Hello walkers —
I really should have spent another night in Matsumoto last week. Thanks for all the tips and recommendations folks sent in — it seems Matsumoto is more popular than I realized. Looking forward to exploring in the future!
I’m Modo-san, and this is Ridgeline, your weekly, infinitely running, walking newsletter that, because of COVID-19, has become strictly about Japan these last eighteen months. Perhaps sometime in the future, once again, we will explore big walks beyond these (fine) borders.
Because of the hellish doom-heat of summer in the Kanto-area, I earmark July and August (and most of September) as butt-in-chair work months. Last year, we were in full Kissa by Kissa production, punctuated by a few random walks for fish and chips.
This year, I’m working on completing the third edition / printing of Kissa by Kissa. Each printing I make a few tiny changes to production; hence a bit of fuzziness to calling them “editions” vs printings. This latest edition, I hope, will be the “best” yet. We’re switching to “Swiss-style” binding. Swiss biding is a bit weird, because the front cover isn’t attached to the body block, so I’ll have to photograph and explain to buyers that this isn’t a flaw. The benefit is: Allowing for the spine to open up a bit more, and more of the pages to lay flat without resorting to other tricks. The results of our tests have been fantastic. The “dummies” (test books) feel amazing and there’s almost no durability hit as far as I can tell (since only the rear of the body-block is glued to the cover).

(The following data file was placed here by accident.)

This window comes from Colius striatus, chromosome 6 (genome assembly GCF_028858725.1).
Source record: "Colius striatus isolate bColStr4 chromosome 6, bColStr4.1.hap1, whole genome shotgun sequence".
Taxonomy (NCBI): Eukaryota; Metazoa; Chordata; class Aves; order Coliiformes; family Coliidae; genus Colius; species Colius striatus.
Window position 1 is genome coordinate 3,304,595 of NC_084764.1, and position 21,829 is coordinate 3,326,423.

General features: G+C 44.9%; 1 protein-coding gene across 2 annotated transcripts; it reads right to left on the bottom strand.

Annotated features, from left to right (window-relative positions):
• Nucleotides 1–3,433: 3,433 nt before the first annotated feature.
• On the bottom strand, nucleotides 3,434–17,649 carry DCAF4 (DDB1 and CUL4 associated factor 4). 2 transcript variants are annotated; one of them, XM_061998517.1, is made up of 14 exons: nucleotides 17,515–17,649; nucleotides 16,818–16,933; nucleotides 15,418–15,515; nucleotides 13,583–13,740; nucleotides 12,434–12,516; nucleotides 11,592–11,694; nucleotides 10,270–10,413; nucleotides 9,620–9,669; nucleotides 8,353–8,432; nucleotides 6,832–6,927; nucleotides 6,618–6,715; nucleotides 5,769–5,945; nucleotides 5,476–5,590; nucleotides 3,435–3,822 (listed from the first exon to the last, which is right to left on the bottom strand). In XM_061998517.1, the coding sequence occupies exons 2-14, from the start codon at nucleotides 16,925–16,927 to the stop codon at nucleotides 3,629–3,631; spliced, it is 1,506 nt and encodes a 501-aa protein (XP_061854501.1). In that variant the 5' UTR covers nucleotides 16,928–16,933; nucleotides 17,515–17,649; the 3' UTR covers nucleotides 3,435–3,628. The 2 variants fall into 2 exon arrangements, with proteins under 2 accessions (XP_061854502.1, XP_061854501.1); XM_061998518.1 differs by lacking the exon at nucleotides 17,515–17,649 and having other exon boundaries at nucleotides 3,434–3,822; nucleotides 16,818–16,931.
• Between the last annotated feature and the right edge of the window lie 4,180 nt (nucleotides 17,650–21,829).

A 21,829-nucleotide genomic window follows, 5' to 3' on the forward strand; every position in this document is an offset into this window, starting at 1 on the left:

We’ve also switched printing companies and upgraded our printing machines. This edition is being printed on some hulking Heidelberg Speedmasters, and (as far as I can tell; I’m far from an expert on this stuff), we’re using an FM or stochastic screening halftone process, at a higher lines-per-inch, resulting in images with significantly more detail. It’s kind of shocking, placing the new pages side-by-side with the old. The difference is especially visible on images with thin lines or textures. Same paper, more detail. This kind of printing is only possible with the tight tolerances of higher-quality machinery. And we’re achieving all this without switching to, say, a glossier paper, which is normally what you reach for when wanting to increase “punch” or perception of resolution. I’ve never been a fan of glossy paper, and I don’t think it aligns with the “tone” of my photographs. So this feels like a best-of-all-worlds solution.
I did a members-only behind-the-scenes peek at the printers. And I’ll do another one when I head to the bindery in the coming weeks. (Assuming COVID-19 numbers don’t get too crazy in Tokyo.)
If you want an explicit notification when the 3rd edition is available for purchase, you can sign up on this one-off newsletter.
Otherwise, I’m presently working on a big essay for a newspaper, and consolidating my Where are all the Nightingale? posts and more into the shape of the next book. The plan is to have that done and going to press by the end of September. A tight schedule, but I have the sweaty dog days of summer in Japan to keep me focused, and at my desk.